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USSA announces strategic plan

With the prospect of as many as three snow sports being added to the 2014 Winter Olympic Games in Sochi, Russia, the United States Ski and Snowboard Association recently pledged to prioritize programs that are most likely to contend for medals – leaving at least a couple of teams in the lurch.

During its annual meeting last weekend, USSA approved a plan for a "long-term sustainable business model," vowing to devote its resources toward infrastructure and long-term goals in the first two years of the Olympic cycle (2011-12), then shift focus to supporting programs with "an immediate opportunity to capitalize on Olympic medal potential."

"We’ve never had it down on paper that way before," said Tom Kelly, Vice President of Communications. "But if you look at Vancouver, we certainly did that. We’ve always supported the medal-winning sports."

The organization drew flack at the 2010 Olympics for not fully supporting men’s ski jumping – a sport which does not have strong U.S. contenders or high public interest – during an economic recession that may have hindered fundraising efforts. USSA also stopped full support of other sports’ "B" and "C" team athletes in years leading up to the Games.

The team absorbed its share of bad press during the Games – and later when the New York Times discovered that President and CEO Bill Marolt made $652,000 in 2009 – but USSA collected a record 21 medals and boosted its fundraising profile enough to push forward with cutbacks.

As a result of the new plan, the Alpine Snowboard Team (think parallel giant slalom) and the Ski Cross Team have been disbanded in favor of discretionary individual support. Kelly said there are few elite U.S. ski cross competitors anyhow after the retirement of Daron Rahlves and the reduced schedule of Casey Puckett – both of whom were hobbled by severe injuries in Vancouver.

"Nobody really saw ski cross coming," Kelly said, calling it a catalyst for some of the change afoot. "It wasn’t really expected by anybody for 2010."

So which sports will get the windfall? The organization has a list of priorities, Kelly said, that it will fund as it meets revenue goals. Each of the three new sports the International Olympic Committee will consider has immense potential for U.S. medals in 2014, and a host of Park City athletes could be among the contenders.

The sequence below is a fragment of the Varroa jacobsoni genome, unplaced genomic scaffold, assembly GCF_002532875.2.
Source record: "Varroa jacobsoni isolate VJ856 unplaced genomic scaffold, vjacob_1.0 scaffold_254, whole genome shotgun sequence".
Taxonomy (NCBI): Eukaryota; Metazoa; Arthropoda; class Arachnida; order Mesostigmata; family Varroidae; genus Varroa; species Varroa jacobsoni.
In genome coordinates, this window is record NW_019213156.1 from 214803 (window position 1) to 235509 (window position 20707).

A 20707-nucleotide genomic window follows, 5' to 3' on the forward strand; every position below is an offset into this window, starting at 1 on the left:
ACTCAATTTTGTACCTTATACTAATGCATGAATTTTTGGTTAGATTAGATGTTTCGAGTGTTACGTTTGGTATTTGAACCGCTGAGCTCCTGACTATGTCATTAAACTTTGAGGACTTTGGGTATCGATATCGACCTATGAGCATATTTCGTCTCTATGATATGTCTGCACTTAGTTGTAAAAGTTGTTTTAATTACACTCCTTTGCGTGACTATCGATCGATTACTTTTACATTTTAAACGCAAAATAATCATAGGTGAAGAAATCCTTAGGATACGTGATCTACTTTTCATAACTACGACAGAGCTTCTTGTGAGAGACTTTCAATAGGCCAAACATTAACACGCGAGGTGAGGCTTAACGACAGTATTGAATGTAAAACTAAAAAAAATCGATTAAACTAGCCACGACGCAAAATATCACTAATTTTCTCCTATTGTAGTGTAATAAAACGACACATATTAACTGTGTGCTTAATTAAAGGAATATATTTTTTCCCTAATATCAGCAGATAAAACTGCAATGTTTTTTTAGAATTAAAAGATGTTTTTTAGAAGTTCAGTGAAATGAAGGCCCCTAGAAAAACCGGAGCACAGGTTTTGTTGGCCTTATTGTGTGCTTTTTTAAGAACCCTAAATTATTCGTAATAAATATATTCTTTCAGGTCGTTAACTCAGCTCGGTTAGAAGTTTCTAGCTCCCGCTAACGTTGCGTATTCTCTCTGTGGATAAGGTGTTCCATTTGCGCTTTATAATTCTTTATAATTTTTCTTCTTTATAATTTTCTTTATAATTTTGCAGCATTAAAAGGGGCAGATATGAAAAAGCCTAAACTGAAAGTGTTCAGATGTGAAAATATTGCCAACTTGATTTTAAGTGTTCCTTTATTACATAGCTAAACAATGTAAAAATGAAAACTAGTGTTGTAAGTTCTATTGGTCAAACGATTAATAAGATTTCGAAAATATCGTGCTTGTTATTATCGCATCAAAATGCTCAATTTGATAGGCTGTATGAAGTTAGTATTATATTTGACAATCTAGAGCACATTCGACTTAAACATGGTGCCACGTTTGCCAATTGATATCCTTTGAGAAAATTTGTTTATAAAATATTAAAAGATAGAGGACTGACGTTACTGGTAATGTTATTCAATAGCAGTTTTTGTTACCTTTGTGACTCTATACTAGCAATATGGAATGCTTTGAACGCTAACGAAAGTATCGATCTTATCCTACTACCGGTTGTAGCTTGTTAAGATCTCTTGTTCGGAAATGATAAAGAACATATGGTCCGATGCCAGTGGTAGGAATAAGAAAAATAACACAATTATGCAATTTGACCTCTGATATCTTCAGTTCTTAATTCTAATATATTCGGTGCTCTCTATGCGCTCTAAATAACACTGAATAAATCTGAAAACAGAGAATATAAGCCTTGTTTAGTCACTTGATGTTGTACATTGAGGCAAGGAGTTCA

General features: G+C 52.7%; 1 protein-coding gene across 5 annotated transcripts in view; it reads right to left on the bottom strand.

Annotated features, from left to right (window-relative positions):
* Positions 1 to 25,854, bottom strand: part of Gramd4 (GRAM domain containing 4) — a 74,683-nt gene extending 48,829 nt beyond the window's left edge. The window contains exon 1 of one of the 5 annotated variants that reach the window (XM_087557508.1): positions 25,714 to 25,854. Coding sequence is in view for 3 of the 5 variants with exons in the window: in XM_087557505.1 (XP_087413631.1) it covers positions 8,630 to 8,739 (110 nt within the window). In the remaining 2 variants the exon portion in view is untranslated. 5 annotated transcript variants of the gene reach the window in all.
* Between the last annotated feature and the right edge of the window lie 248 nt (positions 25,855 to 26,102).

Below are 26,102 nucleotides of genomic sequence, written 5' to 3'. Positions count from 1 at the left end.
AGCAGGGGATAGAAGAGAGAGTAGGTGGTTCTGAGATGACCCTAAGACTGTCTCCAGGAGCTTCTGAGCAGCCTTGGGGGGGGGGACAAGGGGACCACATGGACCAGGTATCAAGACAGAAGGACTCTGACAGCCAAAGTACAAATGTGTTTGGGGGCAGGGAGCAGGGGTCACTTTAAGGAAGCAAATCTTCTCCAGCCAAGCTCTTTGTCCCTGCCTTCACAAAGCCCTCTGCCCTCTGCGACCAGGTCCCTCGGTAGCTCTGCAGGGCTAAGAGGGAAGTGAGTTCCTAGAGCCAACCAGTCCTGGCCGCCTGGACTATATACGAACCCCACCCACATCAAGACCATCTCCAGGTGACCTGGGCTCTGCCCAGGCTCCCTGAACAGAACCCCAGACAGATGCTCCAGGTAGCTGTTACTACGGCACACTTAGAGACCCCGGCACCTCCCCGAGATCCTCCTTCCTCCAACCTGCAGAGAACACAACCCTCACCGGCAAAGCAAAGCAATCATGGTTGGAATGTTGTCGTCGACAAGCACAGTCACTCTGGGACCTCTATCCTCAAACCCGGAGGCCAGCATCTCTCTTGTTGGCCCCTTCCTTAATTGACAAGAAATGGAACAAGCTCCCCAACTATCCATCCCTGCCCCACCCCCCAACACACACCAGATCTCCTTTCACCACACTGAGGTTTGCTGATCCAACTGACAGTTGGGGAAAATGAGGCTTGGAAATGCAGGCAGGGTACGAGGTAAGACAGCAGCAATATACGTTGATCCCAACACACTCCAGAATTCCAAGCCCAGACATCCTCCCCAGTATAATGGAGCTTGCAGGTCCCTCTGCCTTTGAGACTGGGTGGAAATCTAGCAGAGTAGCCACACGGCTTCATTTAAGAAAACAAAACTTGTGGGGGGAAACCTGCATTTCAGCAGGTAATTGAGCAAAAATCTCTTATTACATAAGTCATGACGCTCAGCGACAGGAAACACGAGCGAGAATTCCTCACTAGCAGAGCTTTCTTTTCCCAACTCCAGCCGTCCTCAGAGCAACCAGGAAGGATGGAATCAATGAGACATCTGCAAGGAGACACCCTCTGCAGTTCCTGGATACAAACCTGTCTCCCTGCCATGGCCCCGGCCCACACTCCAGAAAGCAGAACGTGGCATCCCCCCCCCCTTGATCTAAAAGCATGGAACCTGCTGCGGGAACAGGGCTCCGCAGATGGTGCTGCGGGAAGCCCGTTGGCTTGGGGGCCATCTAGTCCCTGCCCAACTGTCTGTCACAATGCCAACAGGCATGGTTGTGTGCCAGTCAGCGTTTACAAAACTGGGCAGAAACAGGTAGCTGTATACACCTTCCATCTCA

Women’s ski jumping was denied inclusion to the Vancouver Games by the IOC after a high-profile lawsuit and some bitter words, but it will be a part of the Nordic World Championships at Oslo, Norway, from Feb. 26 to March 6. That might well serve as a barometer of interest when the sport is again considered for the 2014 Games next year.

The best U.S. athletes all live in Park City and train at the Utah Olympic Park. Lindsey Van, Sarah Hendrickson, Abby Hughes, Alissa Johnson, and Jessica Jerome have each had success at the top-level Continental Cups. The team was funded by USSA until 2009, when the IOC denied the sport’s bid.

Generating even more momentum than women’s ski jumping are slopestyle snowboarding – in which a rider goes over a series of jumps, rails and bumps on an inclined course – and halfpipe skiing.

Slopestyle would give TV networks another opportunity to feature Shaun White, the two-time defending halfpipe gold medalist with ginger locks who has emerged as the Games’ most iconic figure. Park City would likely have a full stable of U.S. Team potentials, not least of them being 16-year-old Dew Tour champion Sage Kotsenburg.

X Games Superpipe gold medalist and Parkite Jen Hudak has been outspoken in her desire to see halfpipe skiing in the next Olympics, as have equipment companies that say the grassroots interest in the halfpipe is too big to ignore. Longtime Park City resident and three-time X Games gold medalist Tanner Hall is one of a handful of high-profile stars in the sport.

"There’s pretty good momentum for all of (those sports)," Kelly said. The team will know slightly more after FIS Congress in Turkey next week, but the IOC will not decide which sports it will christen until sometime in 2011.

Kelly said USSA is unique among U.S. Olympic organizations because of the breadth of its scope. For more than 40 years, the organization did little to formally alter its approach to fundraising and athletic support, but since the 1992 Olympics in Calgary introduced freestyle moguls, there has been a litany of additions to the snow sport schedule. And most of them – ski cross and parallel giant slalom aside – have been a boon to the U.S. medal count.

With that in mind, President and CEO Bill Marolt commissioned a strategic planning committee in 2008, selecting a panel of luminaries in the snow sports industry to reexamine USSA’s approach.

The Board of Directors ratified the committee’s plan at its annual meetings earlier this month, with the stated aim of giving the organization greater flexibility through "variable sport management."

But USSA isn’t just going to play hot potato with the medal contenders, Kelly said. The organization has continued to provide governance, rules, rankings and event sanctioning for all ski sports.

"It’s performance-based," Kelly said. "As that performance materializes, it will become supported. There is a misnomer that our organization’s mission is to support every sport at every level. Performance answers all questions."

A summary of the report is available at http://www.ussa.org/magnoliaPublic/dms/executive/docs/USSAStrategicPlanningCommitteereport.pdf.


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